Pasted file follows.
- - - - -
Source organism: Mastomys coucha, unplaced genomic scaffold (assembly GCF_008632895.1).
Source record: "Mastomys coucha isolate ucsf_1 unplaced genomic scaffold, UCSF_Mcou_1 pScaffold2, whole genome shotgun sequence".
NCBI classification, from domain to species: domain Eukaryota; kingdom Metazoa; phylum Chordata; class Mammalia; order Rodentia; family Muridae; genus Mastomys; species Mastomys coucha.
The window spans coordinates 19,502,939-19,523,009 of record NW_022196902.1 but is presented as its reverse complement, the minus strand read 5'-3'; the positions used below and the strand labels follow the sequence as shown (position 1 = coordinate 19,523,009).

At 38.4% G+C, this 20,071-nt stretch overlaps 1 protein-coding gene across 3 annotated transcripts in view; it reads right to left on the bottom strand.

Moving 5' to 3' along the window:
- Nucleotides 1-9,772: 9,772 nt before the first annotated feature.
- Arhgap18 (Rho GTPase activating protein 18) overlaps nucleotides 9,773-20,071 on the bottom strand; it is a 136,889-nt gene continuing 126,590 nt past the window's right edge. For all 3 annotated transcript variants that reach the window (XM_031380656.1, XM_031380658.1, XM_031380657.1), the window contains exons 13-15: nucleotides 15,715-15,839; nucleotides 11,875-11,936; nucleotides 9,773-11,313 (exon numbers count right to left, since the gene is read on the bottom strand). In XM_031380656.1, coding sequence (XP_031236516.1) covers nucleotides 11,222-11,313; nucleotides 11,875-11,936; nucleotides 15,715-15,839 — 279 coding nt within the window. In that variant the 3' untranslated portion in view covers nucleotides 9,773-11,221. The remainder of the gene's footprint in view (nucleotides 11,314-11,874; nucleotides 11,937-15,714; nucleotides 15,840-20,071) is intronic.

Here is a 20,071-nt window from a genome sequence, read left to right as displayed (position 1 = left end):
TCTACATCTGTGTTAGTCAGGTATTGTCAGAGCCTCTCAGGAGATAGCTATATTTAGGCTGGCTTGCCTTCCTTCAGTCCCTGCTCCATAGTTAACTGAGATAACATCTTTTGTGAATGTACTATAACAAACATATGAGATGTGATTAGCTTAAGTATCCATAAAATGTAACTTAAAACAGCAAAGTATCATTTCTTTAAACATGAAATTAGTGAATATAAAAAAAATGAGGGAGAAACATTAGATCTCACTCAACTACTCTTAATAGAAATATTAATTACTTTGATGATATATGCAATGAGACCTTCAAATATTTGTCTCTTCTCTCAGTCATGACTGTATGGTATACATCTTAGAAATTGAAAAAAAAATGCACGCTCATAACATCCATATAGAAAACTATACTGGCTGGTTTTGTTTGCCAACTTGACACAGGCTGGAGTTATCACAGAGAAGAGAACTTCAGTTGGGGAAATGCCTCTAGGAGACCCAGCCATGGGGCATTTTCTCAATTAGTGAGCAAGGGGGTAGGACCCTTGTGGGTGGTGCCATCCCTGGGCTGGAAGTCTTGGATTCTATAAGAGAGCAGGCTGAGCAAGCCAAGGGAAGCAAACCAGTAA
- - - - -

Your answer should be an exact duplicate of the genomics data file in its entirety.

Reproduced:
Source organism: Mastomys coucha, unplaced genomic scaffold (assembly GCF_008632895.1).
Source record: "Mastomys coucha isolate ucsf_1 unplaced genomic scaffold, UCSF_Mcou_1 pScaffold2, whole genome shotgun sequence".
NCBI classification, from domain to species: domain Eukaryota; kingdom Metazoa; phylum Chordata; class Mammalia; order Rodentia; family Muridae; genus Mastomys; species Mastomys coucha.
The window spans coordinates 19,502,939-19,523,009 of record NW_022196902.1 but is presented as its reverse complement, the minus strand read 5'-3'; the positions used below and the strand labels follow the sequence as shown (position 1 = coordinate 19,523,009).

At 38.4% G+C, this 20,071-nt stretch overlaps 1 protein-coding gene across 3 annotated transcripts in view; it reads right to left on the bottom strand.

Moving 5' to 3' along the window:
- Nucleotides 1-9,772: 9,772 nt before the first annotated feature.
- Arhgap18 (Rho GTPase activating protein 18) overlaps nucleotides 9,773-20,071 on the bottom strand; it is a 136,889-nt gene continuing 126,590 nt past the window's right edge. For all 3 annotated transcript variants that reach the window (XM_031380656.1, XM_031380658.1, XM_031380657.1), the window contains exons 13-15: nucleotides 15,715-15,839; nucleotides 11,875-11,936; nucleotides 9,773-11,313 (exon numbers count right to left, since the gene is read on the bottom strand). In XM_031380656.1, coding sequence (XP_031236516.1) covers nucleotides 11,222-11,313; nucleotides 11,875-11,936; nucleotides 15,715-15,839 — 279 coding nt within the window. In that variant the 3' untranslated portion in view covers nucleotides 9,773-11,221. The remainder of the gene's footprint in view (nucleotides 11,314-11,874; nucleotides 11,937-15,714; nucleotides 15,840-20,071) is intronic.

Here is a 20,071-nt window from a genome sequence, read left to right as displayed (position 1 = left end):
TCTACATCTGTGTTAGTCAGGTATTGTCAGAGCCTCTCAGGAGATAGCTATATTTAGGCTGGCTTGCCTTCCTTCAGTCCCTGCTCCATAGTTAACTGAGATAACATCTTTTGTGAATGTACTATAACAAACATATGAGATGTGATTAGCTTAAGTATCCATAAAATGTAACTTAAAACAGCAAAGTATCATTTCTTTAAACATGAAATTAGTGAATATAAAAAAAATGAGGGAGAAACATTAGATCTCACTCAACTACTCTTAATAGAAATATTAATTACTTTGATGATATATGCAATGAGACCTTCAAATATTTGTCTCTTCTCTCAGTCATGACTGTATGGTATACATCTTAGAAATTGAAAAAAAAATGCACGCTCATAACATCCATATAGAAAACTATACTGGCTGGTTTTGTTTGCCAACTTGACACAGGCTGGAGTTATCACAGAGAAGAGAACTTCAGTTGGGGAAATGCCTCTAGGAGACCCAGCCATGGGGCATTTTCTCAATTAGTGAGCAAGGGGGTAGGACCCTTGTGGGTGGTGCCATCCCTGGGCTGGAAGTCTTGGATTCTATAAGAGAGCAGGCTGAGCAAGCCAAGGGAAGCAAACCAGTAA